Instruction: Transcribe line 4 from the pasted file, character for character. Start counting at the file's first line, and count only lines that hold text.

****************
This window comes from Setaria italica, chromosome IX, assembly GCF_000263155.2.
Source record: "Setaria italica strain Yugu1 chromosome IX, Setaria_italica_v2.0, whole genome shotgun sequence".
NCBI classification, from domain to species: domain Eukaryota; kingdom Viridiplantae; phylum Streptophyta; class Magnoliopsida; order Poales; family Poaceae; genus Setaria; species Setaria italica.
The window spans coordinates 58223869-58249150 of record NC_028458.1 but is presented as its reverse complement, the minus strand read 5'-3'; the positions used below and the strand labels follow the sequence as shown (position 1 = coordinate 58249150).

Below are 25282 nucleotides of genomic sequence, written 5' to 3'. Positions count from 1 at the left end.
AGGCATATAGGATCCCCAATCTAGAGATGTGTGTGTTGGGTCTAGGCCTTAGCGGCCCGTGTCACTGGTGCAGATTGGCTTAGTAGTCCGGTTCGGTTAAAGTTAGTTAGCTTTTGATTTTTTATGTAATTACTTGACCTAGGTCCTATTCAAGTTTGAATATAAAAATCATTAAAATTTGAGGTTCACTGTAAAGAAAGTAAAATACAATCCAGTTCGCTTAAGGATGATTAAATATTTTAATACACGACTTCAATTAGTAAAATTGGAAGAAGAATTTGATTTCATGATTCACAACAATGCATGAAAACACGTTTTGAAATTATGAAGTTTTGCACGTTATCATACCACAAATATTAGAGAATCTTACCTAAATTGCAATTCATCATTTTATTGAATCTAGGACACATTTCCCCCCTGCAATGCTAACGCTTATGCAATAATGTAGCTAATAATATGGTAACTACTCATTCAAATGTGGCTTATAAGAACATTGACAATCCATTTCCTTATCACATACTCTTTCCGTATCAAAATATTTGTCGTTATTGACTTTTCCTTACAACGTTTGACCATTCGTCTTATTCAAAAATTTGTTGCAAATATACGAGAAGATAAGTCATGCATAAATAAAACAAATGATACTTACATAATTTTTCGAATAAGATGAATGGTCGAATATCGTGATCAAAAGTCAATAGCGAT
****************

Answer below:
The window spans coordinates 58223869-58249150 of record NC_028458.1 but is presented as its reverse complement, the minus strand read 5'-3'; the positions used below and the strand labels follow the sequence as shown (position 1 = coordinate 58249150).